Author: Amanda Gray
Genre: YA, science fiction, romance
Publication Date: October 8, 2013
Synopsis from NetGalley: Jenny knows she’s different. After all, she sees the past lives of people she touches. But when Nikolai, the mysterious boy she painted, shows up claiming to be a love from a past life, Jenny is forced to accept that he has traveled through time to find her. Now, Jenny and Nikolai must fight against the Order, an ominous organization tasked with keeping people in the correct time. The Order is determined to send Nikolai back. And fighting them could tear Jenny and Nikolai apart — this time for eternity.
I swear, this is like the fifth book about time travel I’ve read in the last two weeks. Apparently parallel worlds and using the TARDIS is in this fall (sorry, I can’t resist all the Doctor Who references with these books). Sadly, this isn’t the best of the bunch. It was good, just not stunning. Possible Spoilers Ahead.
Disclaimer: I received a free copy of Endless through NetGalley in exchange for an honest review.
Jenny: A reincarnation of Maria, one of the Romanov daughters executed in the Bolshevik revolution. She didn’t grab me too much as a main character, and I couldn’t really empathize with her. I felt like she spent a lot of time whining about her gift and subsequent inability to touch peoples’ palms. After she figures out her past life and connection to Nikolai, she drops all of her friends like they were nothing! Even Ben, who is seriously one of the coolest characters I’ve met in a while, and has some major crap that he’s going through and he was practically begging for her friendship in that teen boy way where he doesn’t actually say it but you just know. Ultimately, Jenny was a reliable narrator, but she whined far too much for my taste. and lacked loyalty to her friends.
Nikolai: I enjoyed his character, with the whole “I will protect you until the end of time” schtick, but when I really stepped back after the book and looked at him, I realized that he’s a very flat character. It’s like Gray relies on the readers’ ability to fill in the corners of the archetype, and only gave some snippets to start him off. In the end, he’s really more of an idea rather than a fleshed out character. At least he fulfills his role well.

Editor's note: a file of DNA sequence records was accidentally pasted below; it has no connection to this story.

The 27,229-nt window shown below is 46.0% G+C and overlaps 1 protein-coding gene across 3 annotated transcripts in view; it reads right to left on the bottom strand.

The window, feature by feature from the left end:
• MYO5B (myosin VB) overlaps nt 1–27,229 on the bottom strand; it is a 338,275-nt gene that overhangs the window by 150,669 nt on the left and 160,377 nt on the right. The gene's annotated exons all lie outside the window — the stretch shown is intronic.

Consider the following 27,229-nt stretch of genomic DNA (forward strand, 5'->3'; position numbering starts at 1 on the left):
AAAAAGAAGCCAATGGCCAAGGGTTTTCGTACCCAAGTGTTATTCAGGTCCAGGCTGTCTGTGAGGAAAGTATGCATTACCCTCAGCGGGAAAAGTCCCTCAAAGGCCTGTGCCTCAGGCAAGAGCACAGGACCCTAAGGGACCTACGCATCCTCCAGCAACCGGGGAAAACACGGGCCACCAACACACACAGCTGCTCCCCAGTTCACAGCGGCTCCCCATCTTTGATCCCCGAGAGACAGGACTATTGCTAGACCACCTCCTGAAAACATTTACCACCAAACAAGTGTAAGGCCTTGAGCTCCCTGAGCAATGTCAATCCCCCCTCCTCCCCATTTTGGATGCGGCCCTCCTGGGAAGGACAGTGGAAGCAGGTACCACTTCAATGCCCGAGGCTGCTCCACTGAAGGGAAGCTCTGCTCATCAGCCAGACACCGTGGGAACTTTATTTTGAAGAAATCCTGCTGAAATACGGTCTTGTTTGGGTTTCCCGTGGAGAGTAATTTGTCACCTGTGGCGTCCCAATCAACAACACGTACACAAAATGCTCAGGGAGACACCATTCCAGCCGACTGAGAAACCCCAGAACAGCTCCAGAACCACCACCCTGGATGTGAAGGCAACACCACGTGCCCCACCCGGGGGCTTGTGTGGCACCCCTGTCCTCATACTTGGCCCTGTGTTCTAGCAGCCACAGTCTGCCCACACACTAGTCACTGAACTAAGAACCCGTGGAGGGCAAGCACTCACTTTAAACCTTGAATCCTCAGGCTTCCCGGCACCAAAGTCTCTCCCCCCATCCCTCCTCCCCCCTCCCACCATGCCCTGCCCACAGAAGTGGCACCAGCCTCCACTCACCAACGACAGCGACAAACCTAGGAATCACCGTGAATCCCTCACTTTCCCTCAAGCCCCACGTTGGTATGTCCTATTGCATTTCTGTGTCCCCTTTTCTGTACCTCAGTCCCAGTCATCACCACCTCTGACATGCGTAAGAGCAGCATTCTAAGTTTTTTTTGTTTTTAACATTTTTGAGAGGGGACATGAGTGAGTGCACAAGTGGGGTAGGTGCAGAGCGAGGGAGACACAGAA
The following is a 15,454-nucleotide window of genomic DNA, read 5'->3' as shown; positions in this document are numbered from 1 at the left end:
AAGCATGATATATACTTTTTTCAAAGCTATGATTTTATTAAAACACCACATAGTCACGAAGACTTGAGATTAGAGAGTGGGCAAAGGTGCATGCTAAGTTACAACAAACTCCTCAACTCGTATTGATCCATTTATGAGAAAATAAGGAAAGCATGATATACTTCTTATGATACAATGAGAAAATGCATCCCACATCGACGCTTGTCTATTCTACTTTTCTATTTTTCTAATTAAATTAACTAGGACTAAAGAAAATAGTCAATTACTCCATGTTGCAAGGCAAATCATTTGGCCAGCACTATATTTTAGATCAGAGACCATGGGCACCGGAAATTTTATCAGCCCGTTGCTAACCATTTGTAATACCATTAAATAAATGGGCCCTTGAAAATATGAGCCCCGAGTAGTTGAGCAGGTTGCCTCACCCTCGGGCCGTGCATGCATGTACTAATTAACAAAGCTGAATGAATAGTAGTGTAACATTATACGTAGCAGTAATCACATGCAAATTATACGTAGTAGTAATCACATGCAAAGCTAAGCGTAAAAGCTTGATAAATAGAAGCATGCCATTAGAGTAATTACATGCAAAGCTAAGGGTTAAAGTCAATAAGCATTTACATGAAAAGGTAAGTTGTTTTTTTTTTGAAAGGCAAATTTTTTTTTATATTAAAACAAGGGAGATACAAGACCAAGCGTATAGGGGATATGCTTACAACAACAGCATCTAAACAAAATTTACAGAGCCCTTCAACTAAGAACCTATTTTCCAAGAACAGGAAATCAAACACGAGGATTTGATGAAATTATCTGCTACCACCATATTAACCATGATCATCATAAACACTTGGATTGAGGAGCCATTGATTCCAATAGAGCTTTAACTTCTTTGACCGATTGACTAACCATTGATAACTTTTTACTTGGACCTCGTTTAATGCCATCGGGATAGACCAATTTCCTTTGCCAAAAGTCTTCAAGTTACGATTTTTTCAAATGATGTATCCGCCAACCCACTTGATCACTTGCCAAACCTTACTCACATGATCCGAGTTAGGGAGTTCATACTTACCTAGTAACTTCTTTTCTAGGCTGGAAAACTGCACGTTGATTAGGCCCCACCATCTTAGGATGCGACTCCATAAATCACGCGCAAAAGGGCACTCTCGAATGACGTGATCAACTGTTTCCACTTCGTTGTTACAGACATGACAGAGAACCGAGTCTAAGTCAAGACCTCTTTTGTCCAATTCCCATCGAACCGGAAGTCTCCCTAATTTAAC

Ben: With shaggy hair, an eyebrow and lip piercing, and a death glare to end all death glares, Ben isn’t the most likeable character at the beginning of the story. But, just as all of my favorite male characters progress, he started to peel back some of the layers of himself and show a vulnerable boy inside. With his dad in jail after physically abusing Ben’s mom, Ben only wants to protect her, and is haunted by his silence in the middle of the abuse. It’s a compelling backstory, and not heavy-handed in the delivery. It’s revealed one bit at a time, with just the right pacing. And the best part about Ben is that he never feels entitled to Jenny’s romantic interests – he’s a pure, platonic friend, and stays as such through the end of the book.
This time travel book had the extra snippet of past lives being involved, and it was an interesting twist to this idea. Although I have one question about the time travel laws: if it’s illegal to jump time and stay there, why are the people in the Order allowed to stay in the not-their-time? It seems a mite hypocritical to me. Politics. Psh.
And then there’s the cynic in me, scoffing at the idea of a love that transcends lifetimes. I just… I don’t know. That whole “I will be with you until the world burns and collapses on itself no matter what comes between us we will be together” thing is just so… Unbelievable. Like I said, cynic.
The plot was really slowly paced. I was seriously at 65% and it was only starting to get into the real meat of the story. The climax wasn’t until about 85% ish, and everything wrapped up really quickly. I understand the need to introduce a story and its characters and build suspense, but after waiting until the 50% mark I quickly became frustrated and impatient. It just seemed so imbalanced, like climbing up a mile high mountain but then realizing that the other side was only an eighth of a mile tall.
Also, the ending was really abrupt. I had invested a lot of time into this book, and then to just be dropped off at the end, not knowing what happens to Nikolai and the Order: it was really disappointing.
It had potential, but just fell a little flat for me. Ultimately, it’s my beef with Jenny that dragged down the rating – the basic story is really good, and I do recommend it if you have the patience for a slow start!
Find the book at:
Barnes and Noble: